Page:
Income strategy continues to work on maintaining relationships with the principal funding partners, efforts which reach an annual focal point at the WCC round table. In addition, staff is also developing strategies for fund-raising among the US constituents and focusing some initial effort on non-traditional funding sources.

The AFC affirms the importance of the continued work in building common understanding and trust with the funding partners.  

6. Buildings

The Ecumenical Institute at Bossey has been entirely renovated during the last three to four years, including renovation of the student residence. The entire cost of the project was CHF 8.4 million, principally financed by long-term fixed interest mortgage loans. Increased income at the Institute has financed the interest expense, and loan repayments over the next five years have been scheduled in WCC's longer-term treasury plans, with the first payments met over the last two years.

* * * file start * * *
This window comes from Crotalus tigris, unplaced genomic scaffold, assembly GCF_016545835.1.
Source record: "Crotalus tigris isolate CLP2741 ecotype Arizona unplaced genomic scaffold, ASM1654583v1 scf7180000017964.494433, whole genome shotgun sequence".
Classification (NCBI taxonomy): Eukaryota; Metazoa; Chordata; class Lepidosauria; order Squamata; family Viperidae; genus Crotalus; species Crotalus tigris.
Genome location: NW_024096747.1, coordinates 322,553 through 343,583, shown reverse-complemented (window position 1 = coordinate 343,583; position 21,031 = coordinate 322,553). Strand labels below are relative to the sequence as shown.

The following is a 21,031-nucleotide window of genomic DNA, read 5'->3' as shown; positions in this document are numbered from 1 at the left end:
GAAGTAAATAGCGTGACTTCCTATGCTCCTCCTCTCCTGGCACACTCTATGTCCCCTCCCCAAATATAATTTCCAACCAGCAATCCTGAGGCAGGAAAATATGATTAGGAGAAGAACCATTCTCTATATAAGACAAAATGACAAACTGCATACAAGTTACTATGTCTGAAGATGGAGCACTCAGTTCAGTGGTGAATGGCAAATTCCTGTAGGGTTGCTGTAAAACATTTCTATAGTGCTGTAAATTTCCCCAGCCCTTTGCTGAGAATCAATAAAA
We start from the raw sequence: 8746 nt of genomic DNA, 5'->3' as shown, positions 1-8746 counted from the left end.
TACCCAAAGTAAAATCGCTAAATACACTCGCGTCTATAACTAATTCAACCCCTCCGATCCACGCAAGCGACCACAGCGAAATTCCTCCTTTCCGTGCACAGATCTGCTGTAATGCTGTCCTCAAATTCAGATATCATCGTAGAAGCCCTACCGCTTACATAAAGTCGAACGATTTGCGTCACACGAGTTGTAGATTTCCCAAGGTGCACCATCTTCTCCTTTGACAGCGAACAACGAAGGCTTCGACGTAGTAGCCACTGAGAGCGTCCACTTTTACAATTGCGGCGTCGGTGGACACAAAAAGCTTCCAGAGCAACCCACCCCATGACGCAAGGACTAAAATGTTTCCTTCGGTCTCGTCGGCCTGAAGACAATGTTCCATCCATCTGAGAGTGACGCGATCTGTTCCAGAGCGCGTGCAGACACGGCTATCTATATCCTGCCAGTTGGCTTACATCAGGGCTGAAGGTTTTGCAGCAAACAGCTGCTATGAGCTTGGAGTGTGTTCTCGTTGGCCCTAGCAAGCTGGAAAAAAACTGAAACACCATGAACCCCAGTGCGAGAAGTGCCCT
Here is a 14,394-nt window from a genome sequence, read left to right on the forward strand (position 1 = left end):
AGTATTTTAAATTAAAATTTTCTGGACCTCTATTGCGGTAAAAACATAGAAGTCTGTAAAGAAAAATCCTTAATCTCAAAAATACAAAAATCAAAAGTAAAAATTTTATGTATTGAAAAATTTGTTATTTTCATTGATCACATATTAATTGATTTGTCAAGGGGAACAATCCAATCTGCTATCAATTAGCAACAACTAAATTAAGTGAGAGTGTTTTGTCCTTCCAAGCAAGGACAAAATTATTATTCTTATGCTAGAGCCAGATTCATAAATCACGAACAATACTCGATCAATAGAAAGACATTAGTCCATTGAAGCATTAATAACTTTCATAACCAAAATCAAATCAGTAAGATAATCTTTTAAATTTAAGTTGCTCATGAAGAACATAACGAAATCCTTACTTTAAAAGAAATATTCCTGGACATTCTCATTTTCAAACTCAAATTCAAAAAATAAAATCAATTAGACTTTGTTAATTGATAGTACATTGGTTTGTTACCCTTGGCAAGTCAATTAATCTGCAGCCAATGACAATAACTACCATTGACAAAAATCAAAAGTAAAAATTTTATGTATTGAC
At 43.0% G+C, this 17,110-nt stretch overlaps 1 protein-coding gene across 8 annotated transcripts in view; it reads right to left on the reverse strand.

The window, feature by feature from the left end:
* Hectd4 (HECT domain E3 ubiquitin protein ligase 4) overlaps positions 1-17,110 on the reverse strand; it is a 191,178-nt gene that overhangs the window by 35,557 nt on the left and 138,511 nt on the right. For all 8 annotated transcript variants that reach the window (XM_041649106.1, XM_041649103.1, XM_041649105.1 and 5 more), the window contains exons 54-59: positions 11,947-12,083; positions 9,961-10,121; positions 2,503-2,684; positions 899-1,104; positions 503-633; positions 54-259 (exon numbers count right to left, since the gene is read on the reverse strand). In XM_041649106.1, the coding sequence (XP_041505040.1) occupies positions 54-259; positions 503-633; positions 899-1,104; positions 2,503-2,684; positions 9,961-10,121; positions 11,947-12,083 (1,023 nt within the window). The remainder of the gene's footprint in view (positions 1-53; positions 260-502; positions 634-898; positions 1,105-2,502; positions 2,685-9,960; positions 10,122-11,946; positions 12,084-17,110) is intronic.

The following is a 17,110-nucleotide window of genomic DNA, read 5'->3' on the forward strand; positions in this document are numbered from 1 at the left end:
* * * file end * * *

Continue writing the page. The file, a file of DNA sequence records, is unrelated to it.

Maintenance plans at the Ecumenical Centre have lagged behind. Action is now required to be taken to ensure satisfactory compliance with local building regulations. 

The AFC recommends that the central committee address both the funding for the deferred maintenance of the Ecumenical Centre and a further financial plan for improvements for maximizing both the use of the building and its income generation potential. 

7. Audit Committee Mandate

The assembly finance committee received a draft audit committee mandate which had been prepared and submitted by the WCC audit committee. The assembly finance committee recognizes the contribution of the professional volunteers who have contributed to the audit committee's work over the last seven years. 

The AFC recommends that the finance committee at its first meeting review the audit committee mandate for adoption by the central committee and appointment of the new committees.

8. WCC Pension Fund

Further to the request of Executive Committee, the assembly finance committee received a report on the current status of the WCC Pension Fund. The WCC Pension Fund had reported a slight lack of coverage of its obligations, and in accordance with Swiss law and further to the advice of actuaries, the Pension Fund Board have restructured the pension plan, introducing new regulations effective from 2006. While staff benefits earned up until 2005 are guaranteed, from 2006 staff retirement benefits are accrued at a reduced rate. 

The AFC recognizes with thanks the work of the members of the Pension Fund Board, and agrees that the WCC should remain in solidarity with the Pension Fund Board, sharing communications where appropriate.